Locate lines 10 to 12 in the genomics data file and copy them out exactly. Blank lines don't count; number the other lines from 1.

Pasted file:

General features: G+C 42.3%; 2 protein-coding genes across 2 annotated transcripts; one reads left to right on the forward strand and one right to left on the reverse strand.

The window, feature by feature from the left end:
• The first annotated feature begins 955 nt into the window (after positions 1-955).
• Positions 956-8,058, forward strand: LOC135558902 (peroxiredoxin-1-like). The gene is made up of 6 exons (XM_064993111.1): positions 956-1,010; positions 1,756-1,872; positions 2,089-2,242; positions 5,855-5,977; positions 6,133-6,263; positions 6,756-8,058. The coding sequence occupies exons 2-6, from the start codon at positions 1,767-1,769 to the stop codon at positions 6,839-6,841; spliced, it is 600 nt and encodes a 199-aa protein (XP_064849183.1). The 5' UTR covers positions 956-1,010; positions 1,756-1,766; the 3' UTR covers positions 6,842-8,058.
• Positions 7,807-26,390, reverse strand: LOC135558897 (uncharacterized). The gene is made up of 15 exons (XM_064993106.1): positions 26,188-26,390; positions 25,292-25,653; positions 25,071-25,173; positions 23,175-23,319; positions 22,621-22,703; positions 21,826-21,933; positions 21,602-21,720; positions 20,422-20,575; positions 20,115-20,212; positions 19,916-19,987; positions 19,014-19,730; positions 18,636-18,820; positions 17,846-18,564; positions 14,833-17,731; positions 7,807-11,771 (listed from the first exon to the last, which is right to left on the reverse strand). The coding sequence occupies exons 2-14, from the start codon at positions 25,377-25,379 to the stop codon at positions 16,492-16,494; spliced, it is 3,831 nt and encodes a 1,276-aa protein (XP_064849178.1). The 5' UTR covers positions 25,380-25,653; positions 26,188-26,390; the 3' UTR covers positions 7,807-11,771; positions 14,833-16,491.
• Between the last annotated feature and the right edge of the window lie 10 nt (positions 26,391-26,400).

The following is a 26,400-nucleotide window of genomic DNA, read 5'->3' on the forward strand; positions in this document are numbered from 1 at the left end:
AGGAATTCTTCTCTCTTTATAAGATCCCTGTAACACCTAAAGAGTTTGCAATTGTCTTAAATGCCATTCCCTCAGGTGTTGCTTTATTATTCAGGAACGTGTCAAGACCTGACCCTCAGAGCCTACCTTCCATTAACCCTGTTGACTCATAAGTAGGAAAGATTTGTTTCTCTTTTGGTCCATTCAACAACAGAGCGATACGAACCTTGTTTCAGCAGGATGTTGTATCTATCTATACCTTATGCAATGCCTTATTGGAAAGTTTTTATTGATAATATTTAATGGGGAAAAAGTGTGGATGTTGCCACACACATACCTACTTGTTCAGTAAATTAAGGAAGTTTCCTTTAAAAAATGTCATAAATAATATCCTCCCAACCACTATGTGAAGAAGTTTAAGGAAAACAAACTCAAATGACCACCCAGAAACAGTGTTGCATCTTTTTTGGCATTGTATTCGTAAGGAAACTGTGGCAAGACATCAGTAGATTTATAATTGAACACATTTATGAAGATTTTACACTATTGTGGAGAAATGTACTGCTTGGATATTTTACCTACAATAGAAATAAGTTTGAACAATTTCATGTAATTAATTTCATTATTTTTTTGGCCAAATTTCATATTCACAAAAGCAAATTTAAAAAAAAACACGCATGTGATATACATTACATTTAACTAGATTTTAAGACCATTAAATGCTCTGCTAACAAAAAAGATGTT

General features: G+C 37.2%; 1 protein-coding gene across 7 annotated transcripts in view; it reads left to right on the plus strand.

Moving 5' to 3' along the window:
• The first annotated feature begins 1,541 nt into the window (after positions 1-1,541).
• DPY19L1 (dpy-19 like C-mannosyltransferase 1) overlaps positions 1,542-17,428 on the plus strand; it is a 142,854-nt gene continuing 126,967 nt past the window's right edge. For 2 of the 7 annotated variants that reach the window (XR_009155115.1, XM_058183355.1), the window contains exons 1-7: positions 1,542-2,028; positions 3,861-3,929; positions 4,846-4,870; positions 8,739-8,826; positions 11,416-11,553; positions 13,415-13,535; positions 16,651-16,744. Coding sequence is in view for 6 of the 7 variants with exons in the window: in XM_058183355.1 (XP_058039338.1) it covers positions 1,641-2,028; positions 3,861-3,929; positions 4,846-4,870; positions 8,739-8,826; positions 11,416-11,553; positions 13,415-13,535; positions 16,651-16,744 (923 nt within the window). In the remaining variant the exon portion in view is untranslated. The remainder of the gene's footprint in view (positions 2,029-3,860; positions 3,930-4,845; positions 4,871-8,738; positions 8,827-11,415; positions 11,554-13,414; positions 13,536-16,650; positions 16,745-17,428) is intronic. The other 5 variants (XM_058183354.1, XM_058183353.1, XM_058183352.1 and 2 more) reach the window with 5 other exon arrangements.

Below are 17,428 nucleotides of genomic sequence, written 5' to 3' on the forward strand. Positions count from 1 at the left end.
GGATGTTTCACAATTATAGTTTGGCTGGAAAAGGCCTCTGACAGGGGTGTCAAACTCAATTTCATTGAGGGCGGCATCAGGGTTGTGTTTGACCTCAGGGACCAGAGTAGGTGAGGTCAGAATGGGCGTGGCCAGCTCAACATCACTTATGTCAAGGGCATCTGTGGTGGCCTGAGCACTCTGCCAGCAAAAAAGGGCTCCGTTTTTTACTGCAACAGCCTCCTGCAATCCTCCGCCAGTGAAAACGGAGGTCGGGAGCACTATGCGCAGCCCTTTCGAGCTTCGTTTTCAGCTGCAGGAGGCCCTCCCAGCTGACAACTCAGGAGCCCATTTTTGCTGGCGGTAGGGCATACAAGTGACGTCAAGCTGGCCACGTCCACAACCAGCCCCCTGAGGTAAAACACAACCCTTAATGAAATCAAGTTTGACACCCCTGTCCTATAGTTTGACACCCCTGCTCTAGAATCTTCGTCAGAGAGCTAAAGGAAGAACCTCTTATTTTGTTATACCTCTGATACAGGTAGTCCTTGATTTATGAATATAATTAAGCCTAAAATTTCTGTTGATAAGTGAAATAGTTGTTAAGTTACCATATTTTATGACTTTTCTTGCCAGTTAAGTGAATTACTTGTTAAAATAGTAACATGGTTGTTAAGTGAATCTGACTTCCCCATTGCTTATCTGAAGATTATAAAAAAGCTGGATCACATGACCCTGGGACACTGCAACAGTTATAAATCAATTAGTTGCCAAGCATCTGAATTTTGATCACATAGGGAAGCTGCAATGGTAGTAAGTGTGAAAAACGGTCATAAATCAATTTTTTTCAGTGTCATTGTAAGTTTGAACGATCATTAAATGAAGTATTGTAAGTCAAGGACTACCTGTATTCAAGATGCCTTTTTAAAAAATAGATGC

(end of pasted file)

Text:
Moving 5' to 3' along the window:
• The first annotated feature begins 1,541 nt into the window (after positions 1-1,541).
• DPY19L1 (dpy-19 like C-mannosyltransferase 1) overlaps positions 1,542-17,428 on the plus strand; it is a 142,854-nt gene continuing 126,967 nt past the window's right edge. For 2 of the 7 annotated variants that reach the window (XR_009155115.1, XM_058183355.1), the window contains exons 1-7: positions 1,542-2,028; positions 3,861-3,929; positions 4,846-4,870; positions 8,739-8,826; positions 11,416-11,553; positions 13,415-13,535; positions 16,651-16,744. Coding sequence is in view for 6 of the 7 variants with exons in the window: in XM_058183355.1 (XP_058039338.1) it covers positions 1,641-2,028; positions 3,861-3,929; positions 4,846-4,870; positions 8,739-8,826; positions 11,416-11,553; positions 13,415-13,535; positions 16,651-16,744 (923 nt within the window). In the remaining variant the exon portion in view is untranslated. The remainder of the gene's footprint in view (positions 2,029-3,860; positions 3,930-4,845; positions 4,871-8,738; positions 8,827-11,415; positions 11,554-13,414; positions 13,536-16,650; positions 16,745-17,428) is intronic. The other 5 variants (XM_058183354.1, XM_058183353.1, XM_058183352.1 and 2 more) reach the window with 5 other exon arrangements.